Fiber intake might become an additional “natural” tool used for the prevention and management of metabolic disorders. Studies need to check if soluble and insoluble fiber may affect microbiota in a different way. Fiber in diet include β-glucan and arabinoxylans from wholegrains, pectins from fruit, vegetables, and legumes, and resistant starch. Therefore, the gut microbiota could distinctively process fiber and influence glucose homeostasis. In this respect, soluble, readily fermented fiber should be more effective than other types of fiber [119]. The effect of insoluble fiber on T2DM risk might differ and involve additional mechanisms, such as control of body weight gain, and increased fecal excretion of glucose [119,136]. Thus, the consumption of wholegrain, legumes, fruit, and vegetables should be increased in patients with pre-diabetes or diabetes, since this approach will increase dietary fiber intake.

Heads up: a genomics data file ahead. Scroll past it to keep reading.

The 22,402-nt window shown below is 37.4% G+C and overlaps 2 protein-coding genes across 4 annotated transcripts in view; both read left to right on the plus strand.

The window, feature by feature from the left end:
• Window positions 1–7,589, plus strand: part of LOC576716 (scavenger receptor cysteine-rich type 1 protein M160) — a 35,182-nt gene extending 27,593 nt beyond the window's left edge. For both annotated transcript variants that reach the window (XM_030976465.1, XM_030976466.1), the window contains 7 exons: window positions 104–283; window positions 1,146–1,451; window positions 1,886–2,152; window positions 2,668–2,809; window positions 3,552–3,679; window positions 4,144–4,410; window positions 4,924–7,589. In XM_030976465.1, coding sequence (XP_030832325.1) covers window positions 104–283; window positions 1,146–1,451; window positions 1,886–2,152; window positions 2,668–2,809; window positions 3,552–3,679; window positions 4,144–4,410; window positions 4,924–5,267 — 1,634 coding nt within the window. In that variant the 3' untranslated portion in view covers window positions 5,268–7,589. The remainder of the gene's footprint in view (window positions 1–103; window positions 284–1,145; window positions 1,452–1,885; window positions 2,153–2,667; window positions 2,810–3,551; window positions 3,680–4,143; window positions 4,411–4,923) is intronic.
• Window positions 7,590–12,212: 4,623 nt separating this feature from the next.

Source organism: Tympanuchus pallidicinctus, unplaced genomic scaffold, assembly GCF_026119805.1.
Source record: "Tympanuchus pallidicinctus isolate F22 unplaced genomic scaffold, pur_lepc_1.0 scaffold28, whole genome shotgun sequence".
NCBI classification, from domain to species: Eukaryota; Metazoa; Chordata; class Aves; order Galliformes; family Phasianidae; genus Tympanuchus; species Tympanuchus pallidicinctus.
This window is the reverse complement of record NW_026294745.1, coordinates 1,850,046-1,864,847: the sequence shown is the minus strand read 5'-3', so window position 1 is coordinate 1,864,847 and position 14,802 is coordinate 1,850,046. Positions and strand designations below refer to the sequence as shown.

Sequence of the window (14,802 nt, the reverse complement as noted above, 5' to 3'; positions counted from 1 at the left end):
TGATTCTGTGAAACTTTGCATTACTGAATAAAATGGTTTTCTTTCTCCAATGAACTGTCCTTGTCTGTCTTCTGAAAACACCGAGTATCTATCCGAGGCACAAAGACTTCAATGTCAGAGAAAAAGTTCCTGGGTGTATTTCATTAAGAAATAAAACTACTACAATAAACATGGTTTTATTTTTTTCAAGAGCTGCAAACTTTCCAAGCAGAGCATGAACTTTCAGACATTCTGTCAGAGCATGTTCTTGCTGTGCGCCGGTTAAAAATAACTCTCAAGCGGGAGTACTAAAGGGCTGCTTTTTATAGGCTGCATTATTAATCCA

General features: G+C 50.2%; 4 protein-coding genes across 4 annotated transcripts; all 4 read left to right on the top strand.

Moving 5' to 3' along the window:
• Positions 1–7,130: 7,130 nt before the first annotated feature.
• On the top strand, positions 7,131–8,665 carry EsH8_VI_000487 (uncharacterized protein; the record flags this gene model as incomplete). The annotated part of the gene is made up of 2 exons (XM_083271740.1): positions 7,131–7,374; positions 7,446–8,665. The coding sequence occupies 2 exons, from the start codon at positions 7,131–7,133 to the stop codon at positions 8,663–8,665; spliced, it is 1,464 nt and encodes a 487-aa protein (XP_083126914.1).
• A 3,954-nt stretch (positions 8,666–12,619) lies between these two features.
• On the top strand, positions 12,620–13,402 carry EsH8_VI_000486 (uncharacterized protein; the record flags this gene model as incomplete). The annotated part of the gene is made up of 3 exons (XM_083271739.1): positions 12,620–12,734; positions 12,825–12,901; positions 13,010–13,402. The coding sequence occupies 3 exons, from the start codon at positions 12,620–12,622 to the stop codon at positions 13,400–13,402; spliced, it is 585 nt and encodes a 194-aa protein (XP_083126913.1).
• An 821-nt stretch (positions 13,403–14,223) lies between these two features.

By contrast, there is no evidence for fiber supplements or SCFA-based formulations.
Whether special—rather than traditional—dietary regimens provide similar or different effects on the fiber–microbiota–SCFA axis is still under debate. For example, short-term carbohydrate-restricted diets are associated with a reduction in SCFA-producing microbial species (Bifidobacteria) and SCFAs [137,138]. Ketogenic diets might also dramatically influence the gut microbiota profile [139]. By literature review, Rondanelli et al. [140] suggests that the very low calorie ketogenic diet preserved the core fecal microbiome but altered the composition of fecal microbial populations in relation to the plasma metabolome and fecal bile acid composition. The weight loss resulted in a reduction in E. rectale and Roseburia and an increase in Christensenellaceae and Akkermansia. Not all studies found a decrease in Fecalibacterium prausnitzii; however, in this field of research, it is important to emphasize the great impact of the adopted sequencing methods [141].

7. Conclusions